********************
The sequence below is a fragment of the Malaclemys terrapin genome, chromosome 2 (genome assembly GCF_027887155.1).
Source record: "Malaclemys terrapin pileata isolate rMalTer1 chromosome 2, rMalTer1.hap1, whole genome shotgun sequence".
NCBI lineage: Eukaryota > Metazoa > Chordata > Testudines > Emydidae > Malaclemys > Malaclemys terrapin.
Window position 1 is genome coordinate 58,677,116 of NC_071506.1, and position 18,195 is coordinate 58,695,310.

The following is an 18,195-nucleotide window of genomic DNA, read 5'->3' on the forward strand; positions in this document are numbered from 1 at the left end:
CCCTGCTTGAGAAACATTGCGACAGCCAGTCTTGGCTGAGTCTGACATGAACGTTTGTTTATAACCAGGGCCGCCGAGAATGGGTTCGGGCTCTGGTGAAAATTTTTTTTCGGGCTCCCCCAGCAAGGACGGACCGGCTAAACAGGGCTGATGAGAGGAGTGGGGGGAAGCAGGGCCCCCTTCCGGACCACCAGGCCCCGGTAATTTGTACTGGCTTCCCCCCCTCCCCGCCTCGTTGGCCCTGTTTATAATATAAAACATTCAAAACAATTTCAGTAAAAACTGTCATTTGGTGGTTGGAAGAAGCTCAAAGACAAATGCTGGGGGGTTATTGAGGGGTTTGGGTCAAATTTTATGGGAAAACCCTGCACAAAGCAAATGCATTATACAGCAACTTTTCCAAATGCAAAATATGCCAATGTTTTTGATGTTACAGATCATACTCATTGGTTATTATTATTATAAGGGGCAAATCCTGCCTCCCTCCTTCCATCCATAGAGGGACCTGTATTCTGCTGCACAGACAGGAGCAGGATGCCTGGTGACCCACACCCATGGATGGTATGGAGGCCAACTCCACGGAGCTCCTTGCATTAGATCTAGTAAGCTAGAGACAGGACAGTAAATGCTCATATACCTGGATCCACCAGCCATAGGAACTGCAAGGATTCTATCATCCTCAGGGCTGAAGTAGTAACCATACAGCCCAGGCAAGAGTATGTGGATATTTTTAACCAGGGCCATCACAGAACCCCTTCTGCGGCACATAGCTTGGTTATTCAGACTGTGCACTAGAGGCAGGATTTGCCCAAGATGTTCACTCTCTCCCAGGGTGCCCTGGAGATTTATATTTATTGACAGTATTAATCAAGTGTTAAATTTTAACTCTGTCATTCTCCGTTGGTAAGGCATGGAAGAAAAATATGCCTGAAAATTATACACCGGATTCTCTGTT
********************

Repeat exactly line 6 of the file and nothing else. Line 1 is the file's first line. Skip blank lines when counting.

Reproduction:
CCCTGCTTGAGAAACATTGCGACAGCCAGTCTTGGCTGAGTCTGACATGAACGTTTGTTTATAACCAGGGCCGCCGAGAATGGGTTCGGGCTCTGGTGAAAATTTTTTTTCGGGCTCCCCCAGCAAGGACGGACCGGCTAAACAGGGCTGATGAGAGGAGTGGGGGGAAGCAGGGCCCCCTTCCGGACCACCAGGCCCCGGTAATTTGTACTGGCTTCCCCCCCTCCCCGCCTCGTTGGCCCTGTTTATAATATAAAACATTCAAAACAATTTCAGTAAAAACTGTCATTTGGTGGTTGGAAGAAGCTCAAAGACAAATGCTGGGGGGTTATTGAGGGGTTTGGGTCAAATTTTATGGGAAAACCCTGCACAAAGCAAATGCATTATACAGCAACTTTTCCAAATGCAAAATATGCCAATGTTTTTGATGTTACAGATCATACTCATTGGTTATTATTATTATAAGGGGCAAATCCTGCCTCCCTCCTTCCATCCATAGAGGGACCTGTATTCTGCTGCACAGACAGGAGCAGGATGCCTGGTGACCCACACCCATGGATGGTATGGAGGCCAACTCCACGGAGCTCCTTGCATTAGATCTAGTAAGCTAGAGACAGGACAGTAAATGCTCATATACCTGGATCCACCAGCCATAGGAACTGCAAGGATTCTATCATCCTCAGGGCTGAAGTAGTAACCATACAGCCCAGGCAAGAGTATGTGGATATTTTTAACCAGGGCCATCACAGAACCCCTTCTGCGGCACATAGCTTGGTTATTCAGACTGTGCACTAGAGGCAGGATTTGCCCAAGATGTTCACTCTCTCCCAGGGTGCCCTGGAGATTTATATTTATTGACAGTATTAATCAAGTGTTAAATTTTAACTCTGTCATTCTCCGTTGGTAAGGCATGGAAGAAAAATATGCCTGAAAATTATACACCGGATTCTCTGTT